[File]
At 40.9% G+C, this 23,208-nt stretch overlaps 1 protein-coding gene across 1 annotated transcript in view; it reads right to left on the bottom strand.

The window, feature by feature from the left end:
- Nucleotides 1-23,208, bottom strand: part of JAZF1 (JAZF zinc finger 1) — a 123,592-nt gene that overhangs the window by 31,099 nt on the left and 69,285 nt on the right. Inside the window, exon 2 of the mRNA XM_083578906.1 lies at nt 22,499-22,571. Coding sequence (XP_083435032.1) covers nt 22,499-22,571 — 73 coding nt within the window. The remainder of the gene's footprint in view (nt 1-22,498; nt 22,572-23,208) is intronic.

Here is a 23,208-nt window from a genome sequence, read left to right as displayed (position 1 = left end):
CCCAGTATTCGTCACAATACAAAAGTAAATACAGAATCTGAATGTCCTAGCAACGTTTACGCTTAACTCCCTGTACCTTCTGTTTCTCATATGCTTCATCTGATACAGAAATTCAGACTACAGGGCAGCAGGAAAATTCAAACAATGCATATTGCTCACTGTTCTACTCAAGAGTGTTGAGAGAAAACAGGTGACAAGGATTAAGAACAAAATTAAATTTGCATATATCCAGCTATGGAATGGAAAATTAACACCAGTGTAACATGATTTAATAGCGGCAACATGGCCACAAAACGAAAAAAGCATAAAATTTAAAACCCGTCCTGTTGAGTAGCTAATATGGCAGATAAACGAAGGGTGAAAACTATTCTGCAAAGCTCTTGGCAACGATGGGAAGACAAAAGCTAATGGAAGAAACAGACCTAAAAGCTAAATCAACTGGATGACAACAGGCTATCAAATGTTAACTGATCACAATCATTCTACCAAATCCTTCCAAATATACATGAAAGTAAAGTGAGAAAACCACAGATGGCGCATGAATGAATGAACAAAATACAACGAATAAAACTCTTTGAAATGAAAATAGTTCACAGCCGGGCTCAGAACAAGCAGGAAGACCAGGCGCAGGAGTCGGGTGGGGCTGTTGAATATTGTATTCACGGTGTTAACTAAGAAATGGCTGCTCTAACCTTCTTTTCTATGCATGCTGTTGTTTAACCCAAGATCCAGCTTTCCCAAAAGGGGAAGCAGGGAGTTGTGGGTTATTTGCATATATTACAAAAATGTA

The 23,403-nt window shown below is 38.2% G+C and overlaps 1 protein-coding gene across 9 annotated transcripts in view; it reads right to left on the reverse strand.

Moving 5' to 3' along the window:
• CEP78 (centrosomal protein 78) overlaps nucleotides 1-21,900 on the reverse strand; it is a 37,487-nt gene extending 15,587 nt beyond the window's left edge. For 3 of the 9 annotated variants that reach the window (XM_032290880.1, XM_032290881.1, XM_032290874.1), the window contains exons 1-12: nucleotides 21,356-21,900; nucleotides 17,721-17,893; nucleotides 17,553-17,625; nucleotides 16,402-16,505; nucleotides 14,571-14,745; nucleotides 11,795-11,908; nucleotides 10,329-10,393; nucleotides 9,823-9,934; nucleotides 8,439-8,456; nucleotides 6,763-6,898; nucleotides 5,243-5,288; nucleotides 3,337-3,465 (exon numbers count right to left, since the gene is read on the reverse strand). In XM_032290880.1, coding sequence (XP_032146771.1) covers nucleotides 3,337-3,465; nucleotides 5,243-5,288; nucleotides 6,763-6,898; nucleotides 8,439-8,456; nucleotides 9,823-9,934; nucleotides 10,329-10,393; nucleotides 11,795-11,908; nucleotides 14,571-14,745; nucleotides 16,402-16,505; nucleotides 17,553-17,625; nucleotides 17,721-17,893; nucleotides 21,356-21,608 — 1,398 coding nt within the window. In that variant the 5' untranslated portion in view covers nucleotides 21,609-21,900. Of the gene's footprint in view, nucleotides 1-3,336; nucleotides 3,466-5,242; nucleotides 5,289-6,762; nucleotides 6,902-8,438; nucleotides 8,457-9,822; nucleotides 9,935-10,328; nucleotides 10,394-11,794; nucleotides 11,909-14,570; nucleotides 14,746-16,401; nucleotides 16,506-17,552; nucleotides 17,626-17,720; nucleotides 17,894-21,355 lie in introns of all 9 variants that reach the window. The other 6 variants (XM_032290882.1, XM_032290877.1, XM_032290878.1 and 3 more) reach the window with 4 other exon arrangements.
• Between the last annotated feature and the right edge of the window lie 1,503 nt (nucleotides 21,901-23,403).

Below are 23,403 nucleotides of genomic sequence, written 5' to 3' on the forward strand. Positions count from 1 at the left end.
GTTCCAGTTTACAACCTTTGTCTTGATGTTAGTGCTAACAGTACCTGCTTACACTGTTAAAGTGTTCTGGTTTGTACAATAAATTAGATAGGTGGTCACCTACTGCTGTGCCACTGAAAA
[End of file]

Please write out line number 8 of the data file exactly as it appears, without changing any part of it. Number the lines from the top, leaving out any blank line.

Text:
• CEP78 (centrosomal protein 78) overlaps nucleotides 1-21,900 on the reverse strand; it is a 37,487-nt gene extending 15,587 nt beyond the window's left edge. For 3 of the 9 annotated variants that reach the window (XM_032290880.1, XM_032290881.1, XM_032290874.1), the window contains exons 1-12: nucleotides 21,356-21,900; nucleotides 17,721-17,893; nucleotides 17,553-17,625; nucleotides 16,402-16,505; nucleotides 14,571-14,745; nucleotides 11,795-11,908; nucleotides 10,329-10,393; nucleotides 9,823-9,934; nucleotides 8,439-8,456; nucleotides 6,763-6,898; nucleotides 5,243-5,288; nucleotides 3,337-3,465 (exon numbers count right to left, since the gene is read on the reverse strand). In XM_032290880.1, coding sequence (XP_032146771.1) covers nucleotides 3,337-3,465; nucleotides 5,243-5,288; nucleotides 6,763-6,898; nucleotides 8,439-8,456; nucleotides 9,823-9,934; nucleotides 10,329-10,393; nucleotides 11,795-11,908; nucleotides 14,571-14,745; nucleotides 16,402-16,505; nucleotides 17,553-17,625; nucleotides 17,721-17,893; nucleotides 21,356-21,608 — 1,398 coding nt within the window. In that variant the 5' untranslated portion in view covers nucleotides 21,609-21,900. Of the gene's footprint in view, nucleotides 1-3,336; nucleotides 3,466-5,242; nucleotides 5,289-6,762; nucleotides 6,902-8,438; nucleotides 8,457-9,822; nucleotides 9,935-10,328; nucleotides 10,394-11,794; nucleotides 11,909-14,570; nucleotides 14,746-16,401; nucleotides 16,506-17,552; nucleotides 17,626-17,720; nucleotides 17,894-21,355 lie in introns of all 9 variants that reach the window. The other 6 variants (XM_032290882.1, XM_032290877.1, XM_032290878.1 and 3 more) reach the window with 4 other exon arrangements.